Feb 23 (Reuters) - Wells Fargo & Co (WFC.N) said on Tuesday it had agreed to sell its asset management business, which manages more than $603 billion on behalf of customers, to private equity firms GTCR LLC and Reverence Capital Partners for $2.1 billion.
The sale represents the biggest shake-up at the U.S. bank since former Bank of New York Mellon (BK.N) top boss Charles Scharf joined as chief executive officer in 2019. Reuters reported in January that a Wells Fargo deal with the buyout firms was close.
San Francisco-based Wells Fargo will own a 9.9% stake in the asset management unit and will continue as a client and distribution partner, the bank said. The $2.1 billion sale price includes the value of Wells Fargo's stake in the new company, GTCR Managing Director Collin Roche said in an interview.
The business, to be rebranded upon the deal's completion in the second half of 2021, will continue to be led by Nico Marais as chief executive. Joseph Sullivan, the former head of Legg Mason, will join as executive chairman, according to Wells Fargo's statement.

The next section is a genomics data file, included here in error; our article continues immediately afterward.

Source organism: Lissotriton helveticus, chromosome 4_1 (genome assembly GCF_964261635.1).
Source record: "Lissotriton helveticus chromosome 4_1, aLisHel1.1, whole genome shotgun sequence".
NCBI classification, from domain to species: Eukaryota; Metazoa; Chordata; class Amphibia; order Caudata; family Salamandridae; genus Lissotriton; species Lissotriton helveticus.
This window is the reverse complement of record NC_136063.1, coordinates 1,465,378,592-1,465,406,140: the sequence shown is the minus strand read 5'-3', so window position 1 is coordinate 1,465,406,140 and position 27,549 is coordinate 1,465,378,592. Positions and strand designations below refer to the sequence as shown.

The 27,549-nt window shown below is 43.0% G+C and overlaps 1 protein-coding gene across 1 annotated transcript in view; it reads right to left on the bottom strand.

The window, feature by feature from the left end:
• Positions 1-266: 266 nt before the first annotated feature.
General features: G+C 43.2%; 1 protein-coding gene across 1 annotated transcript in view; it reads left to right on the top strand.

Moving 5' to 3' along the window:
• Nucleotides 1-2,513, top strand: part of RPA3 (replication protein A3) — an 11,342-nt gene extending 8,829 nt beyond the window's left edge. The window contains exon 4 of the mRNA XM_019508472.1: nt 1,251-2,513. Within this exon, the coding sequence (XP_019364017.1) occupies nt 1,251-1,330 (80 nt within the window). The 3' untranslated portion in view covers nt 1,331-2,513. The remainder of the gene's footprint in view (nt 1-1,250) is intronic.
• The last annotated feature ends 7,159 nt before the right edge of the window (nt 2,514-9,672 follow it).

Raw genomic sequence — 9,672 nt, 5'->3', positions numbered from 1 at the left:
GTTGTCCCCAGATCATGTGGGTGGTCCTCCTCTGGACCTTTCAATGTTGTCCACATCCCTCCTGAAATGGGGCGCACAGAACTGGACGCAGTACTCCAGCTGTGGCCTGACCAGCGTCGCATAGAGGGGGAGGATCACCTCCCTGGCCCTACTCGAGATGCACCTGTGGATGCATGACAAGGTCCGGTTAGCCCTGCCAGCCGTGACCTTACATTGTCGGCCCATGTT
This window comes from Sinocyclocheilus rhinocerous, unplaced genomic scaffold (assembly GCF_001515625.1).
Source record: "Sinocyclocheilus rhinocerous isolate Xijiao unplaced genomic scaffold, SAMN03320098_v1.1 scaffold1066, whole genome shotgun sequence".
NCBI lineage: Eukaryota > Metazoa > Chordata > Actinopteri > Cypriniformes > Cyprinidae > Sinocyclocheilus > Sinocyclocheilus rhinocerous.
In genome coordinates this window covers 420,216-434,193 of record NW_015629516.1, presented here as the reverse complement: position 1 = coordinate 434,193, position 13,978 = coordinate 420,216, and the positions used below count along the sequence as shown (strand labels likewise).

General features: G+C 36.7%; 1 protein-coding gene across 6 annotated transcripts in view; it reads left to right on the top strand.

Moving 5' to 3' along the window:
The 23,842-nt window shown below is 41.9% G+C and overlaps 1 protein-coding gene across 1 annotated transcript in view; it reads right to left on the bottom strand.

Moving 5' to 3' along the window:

Under new ownership, focus would include growing its business among retail customers, including upon an existing strong position in separately managed accounts, Roche said, adding that further investment would be made in the company's technology offering.
The sale of the asset management arm is in-line with steps taken by Scharf to turn around Wells Fargo following a sales practices scandal.
The bank in recent weeks has also agreed to sell its private student loan portfolio and its Canadian direct equipment finance business.
"This is not a business that would typically be for sale, so that became an opportunity for both of our firms," Reverence Capital Managing Partner Milton Berlinski told Reuters, adding that the franchise's size and product set would make it well-positioned to grow as an independent company.
Wells Fargo Securities advised the bank on the divestment, with Broadhaven Capital Partners and UBS Group providing financial advice to the buyers. The respective legal advisers were Skadden, Arps, Slate, Meagher & Flom and Kirkland & Ellis.
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